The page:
Sodium chloride Millipore Sigma 71378 ≥99.5% purity
Sodium phosphate dibasic Millipore Sigma 71636 ≥99.5% purity
SpectraMax M5 multi-detection microplate reader system Molecular Devices M5
TEG 5000 Thrombelastograph Hemostasis analyzer system Haemonetics 07-022
Thrombin, Bovine Millipore Sigma 605157
Thrombin, Human Plasma, High Activity Millipore Sigma 605195



  1. Beckman, M. G., Hooper, W. C., Critchley, S. E., Ortel, T. L. Venous Thromboembolism. A Public Health Concern. American Journal of Preventive Medicine. 38, 4 Suppl 495-501 (2010).
  2. Goldhaber, S. Z., Bounameaux, H. Pulmonary embolism and deep vein thrombosis. The Lancet. 379, (9828), 1835-1846 (2012).
  3. Weisel, J. W., Litvinov, R. I. Mechanisms of fibrin polymerization and clinical implications. Blood. 121, (10), 1712-1719 (2013).
  4. Weisel, J. W. Fibrin assembly. Lateral aggregation and the role of the two pairs of fibrinopeptides. Biophysical Journal. 50, (6), 1079-1093 (1986).
  5. Tripathi, M. M., et al. Clinical evaluation of whole blood prothrombin time (PT) and international normalized ratio (INR) using a Laser Speckle Rheology sensor. Scientific Reports. 7, (1), 1-8 (2017).
  6. Ryan, E. A., Mockros, L. F., Weisel, J. W., Lorand, L. Structural origins of fibrin clot rheology. Biophysical Journal. 77, (5), 2813-2826 (1999).
  7. Carr, M. E., Hermans, J. Size and Density of Fibrin Fibers from Turbidity. Macromolecules. 11, (1), 46-50 (1978).
  8. Carr, M. E., Shen, L. L., Hermans, J. A. N., Chapel, H. Mass-Length Ratio of Fibrin Fibers from Gel Permeation and Light Scattering. 16, 1-15 (1977).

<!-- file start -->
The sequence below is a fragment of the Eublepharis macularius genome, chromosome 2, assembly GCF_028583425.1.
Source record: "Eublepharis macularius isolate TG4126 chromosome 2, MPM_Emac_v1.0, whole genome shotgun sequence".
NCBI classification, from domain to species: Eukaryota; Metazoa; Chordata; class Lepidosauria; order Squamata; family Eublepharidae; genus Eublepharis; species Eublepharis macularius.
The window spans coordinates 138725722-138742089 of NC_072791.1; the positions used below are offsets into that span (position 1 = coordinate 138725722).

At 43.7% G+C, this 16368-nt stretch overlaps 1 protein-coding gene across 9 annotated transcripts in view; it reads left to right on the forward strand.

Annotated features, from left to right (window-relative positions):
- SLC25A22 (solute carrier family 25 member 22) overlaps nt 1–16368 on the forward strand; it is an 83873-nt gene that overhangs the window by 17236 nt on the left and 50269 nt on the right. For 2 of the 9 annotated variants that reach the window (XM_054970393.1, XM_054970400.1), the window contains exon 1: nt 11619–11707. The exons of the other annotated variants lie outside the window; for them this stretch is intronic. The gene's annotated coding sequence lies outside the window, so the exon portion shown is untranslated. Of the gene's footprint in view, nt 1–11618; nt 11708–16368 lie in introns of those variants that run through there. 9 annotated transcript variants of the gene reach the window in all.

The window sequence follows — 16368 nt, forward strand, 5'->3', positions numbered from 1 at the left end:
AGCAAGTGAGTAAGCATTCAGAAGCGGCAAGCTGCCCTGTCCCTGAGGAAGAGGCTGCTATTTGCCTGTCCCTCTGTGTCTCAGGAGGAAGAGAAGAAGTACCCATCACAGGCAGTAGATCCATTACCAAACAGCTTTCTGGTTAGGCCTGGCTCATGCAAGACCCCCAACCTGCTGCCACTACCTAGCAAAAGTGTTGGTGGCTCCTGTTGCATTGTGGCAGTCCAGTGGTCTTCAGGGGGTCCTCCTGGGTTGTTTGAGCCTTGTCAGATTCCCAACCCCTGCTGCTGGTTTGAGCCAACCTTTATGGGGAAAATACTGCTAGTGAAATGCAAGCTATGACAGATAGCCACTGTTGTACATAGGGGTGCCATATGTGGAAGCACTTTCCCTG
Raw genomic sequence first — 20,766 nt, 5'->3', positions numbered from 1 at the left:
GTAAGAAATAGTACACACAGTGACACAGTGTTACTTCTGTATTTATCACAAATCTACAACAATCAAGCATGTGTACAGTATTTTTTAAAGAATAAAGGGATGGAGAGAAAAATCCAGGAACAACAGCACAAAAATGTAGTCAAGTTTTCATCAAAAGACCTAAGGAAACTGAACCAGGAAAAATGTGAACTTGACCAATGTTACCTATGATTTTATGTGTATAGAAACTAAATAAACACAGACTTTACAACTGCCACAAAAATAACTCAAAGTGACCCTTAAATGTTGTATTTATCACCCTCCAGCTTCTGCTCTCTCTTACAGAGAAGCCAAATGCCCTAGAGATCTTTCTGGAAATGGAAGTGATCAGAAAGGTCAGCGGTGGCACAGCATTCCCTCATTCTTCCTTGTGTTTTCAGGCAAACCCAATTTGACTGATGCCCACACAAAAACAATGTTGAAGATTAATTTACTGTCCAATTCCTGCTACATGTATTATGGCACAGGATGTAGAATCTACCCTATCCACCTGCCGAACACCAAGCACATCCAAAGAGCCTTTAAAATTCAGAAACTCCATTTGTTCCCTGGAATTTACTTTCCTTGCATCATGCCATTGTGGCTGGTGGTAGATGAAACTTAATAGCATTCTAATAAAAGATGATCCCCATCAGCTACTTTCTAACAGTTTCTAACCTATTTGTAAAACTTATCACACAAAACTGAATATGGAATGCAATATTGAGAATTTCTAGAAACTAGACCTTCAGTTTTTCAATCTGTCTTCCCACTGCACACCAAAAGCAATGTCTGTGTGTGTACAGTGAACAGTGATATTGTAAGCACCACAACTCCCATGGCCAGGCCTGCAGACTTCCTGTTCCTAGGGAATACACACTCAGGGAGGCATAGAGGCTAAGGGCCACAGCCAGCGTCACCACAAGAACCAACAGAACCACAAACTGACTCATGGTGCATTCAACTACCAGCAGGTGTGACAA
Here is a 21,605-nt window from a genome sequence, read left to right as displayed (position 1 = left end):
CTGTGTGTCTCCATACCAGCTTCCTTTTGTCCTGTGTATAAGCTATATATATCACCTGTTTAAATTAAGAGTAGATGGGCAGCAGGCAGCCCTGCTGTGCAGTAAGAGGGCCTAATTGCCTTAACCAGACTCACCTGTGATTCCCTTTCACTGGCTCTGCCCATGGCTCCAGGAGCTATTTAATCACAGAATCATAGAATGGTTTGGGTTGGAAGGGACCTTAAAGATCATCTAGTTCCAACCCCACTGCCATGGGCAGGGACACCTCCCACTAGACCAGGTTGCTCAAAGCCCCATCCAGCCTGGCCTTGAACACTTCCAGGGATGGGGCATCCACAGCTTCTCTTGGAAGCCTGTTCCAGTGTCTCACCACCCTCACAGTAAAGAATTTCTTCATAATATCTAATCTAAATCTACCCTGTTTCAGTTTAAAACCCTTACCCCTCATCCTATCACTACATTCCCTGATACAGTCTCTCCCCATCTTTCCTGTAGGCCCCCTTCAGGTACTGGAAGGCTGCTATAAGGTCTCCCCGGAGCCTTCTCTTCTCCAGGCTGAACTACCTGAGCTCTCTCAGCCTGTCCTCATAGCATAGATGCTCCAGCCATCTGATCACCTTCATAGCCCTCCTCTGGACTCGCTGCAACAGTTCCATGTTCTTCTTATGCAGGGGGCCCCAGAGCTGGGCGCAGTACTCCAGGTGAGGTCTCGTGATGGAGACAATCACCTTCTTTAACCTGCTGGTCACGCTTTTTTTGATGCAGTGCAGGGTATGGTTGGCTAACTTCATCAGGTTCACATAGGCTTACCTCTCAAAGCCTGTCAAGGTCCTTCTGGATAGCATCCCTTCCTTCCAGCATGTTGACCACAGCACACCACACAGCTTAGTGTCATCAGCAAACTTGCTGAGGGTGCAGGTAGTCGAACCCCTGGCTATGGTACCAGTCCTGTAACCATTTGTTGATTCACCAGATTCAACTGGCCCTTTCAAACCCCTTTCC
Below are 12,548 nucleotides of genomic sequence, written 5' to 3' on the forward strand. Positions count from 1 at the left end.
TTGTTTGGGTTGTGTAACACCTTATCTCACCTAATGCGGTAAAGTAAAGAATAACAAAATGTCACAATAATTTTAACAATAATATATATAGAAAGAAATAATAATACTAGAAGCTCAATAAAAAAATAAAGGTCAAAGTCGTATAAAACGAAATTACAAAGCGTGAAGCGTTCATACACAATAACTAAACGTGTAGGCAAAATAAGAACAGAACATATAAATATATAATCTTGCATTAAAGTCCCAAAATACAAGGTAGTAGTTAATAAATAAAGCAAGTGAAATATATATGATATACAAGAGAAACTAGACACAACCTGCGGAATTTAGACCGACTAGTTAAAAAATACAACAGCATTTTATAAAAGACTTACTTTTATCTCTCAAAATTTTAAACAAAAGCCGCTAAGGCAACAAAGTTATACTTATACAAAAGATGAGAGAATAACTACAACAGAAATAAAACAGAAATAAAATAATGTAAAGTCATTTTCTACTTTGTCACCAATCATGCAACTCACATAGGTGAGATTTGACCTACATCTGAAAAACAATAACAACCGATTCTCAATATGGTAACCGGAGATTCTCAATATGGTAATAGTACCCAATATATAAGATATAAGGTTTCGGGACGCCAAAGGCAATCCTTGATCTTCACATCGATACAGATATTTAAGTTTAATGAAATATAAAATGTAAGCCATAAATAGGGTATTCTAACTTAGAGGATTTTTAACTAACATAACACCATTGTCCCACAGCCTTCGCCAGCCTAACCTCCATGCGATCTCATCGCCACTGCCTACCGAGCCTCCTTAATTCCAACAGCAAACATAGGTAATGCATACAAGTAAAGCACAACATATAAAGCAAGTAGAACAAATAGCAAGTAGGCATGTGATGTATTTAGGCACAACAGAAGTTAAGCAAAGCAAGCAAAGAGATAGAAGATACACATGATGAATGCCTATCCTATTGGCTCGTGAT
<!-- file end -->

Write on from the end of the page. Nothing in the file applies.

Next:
9. Gabriel, D. A., Muga, K., Boothroyd, E. M. The Effect of Fibrin Structure on Fibrinolysis. 24259-24263 (1992).
  10. Wolberg, A. S., Gabriel, D. A., Hoffman, M. Analyzing fibrin clot structure using a microplate reader. Blood Coagulation and Fibrinolysis. 13, (6), 533-539 (2002).
  11. da Luz, L. T., Nascimento, B., Rizoli, S. Thrombelastography (TEG): practical considerations on its clinical use in trauma resuscitation. Scandinavian Journal of Trauma, Resuscitation and Emergency Medicine. 21, (1), 29 (2013).
  12. Whitten, C. W., Greilich, P. E. Thromboelastography: past, present, and future . Anesthesiology: The Journal of the American Society of Anesthesiologists. 92, (5), 1223-1225 (2000).
  13. Ranucci, M., Laddomada, T., Ranucci, M., Baryshnikova, E. Blood viscosity during coagulation at different shear rates. Physiological Reports. 2, (7), 1-7 (2014).
  14. Zeng, Z., Fagnon, M., Nallan Chakravarthula, T., Alves, N. J. Fibrin clot formation under diverse clotting conditions: Comparing turbidimetry and thromboelastography. Thrombosis Research. 187, 48-55 (2020).
This article has been published
Video Coming Soon

Cite this Article

Zeng, Z., Nallan Chakravarthula, T., Alves, N. J. Leveraging Turbidity and Thromboelastography for Complementary Clot Characterization. J. Vis. Exp. (160), e61519, doi:10.3791/61519 (2020).More

Zeng, Z., Nallan Chakravarthula, T., Alves, N. J. Leveraging Turbidity and Thromboelastography for Complementary Clot Characterization. J. Vis. Exp. (160), e61519, doi:10.3791/61519 (2020).

Copy Citation Download Citation Reprints and Permissions
View Video

Get cutting-edge science videos from JoVE sent straight to your inbox every month.

Waiting X
simple hit counter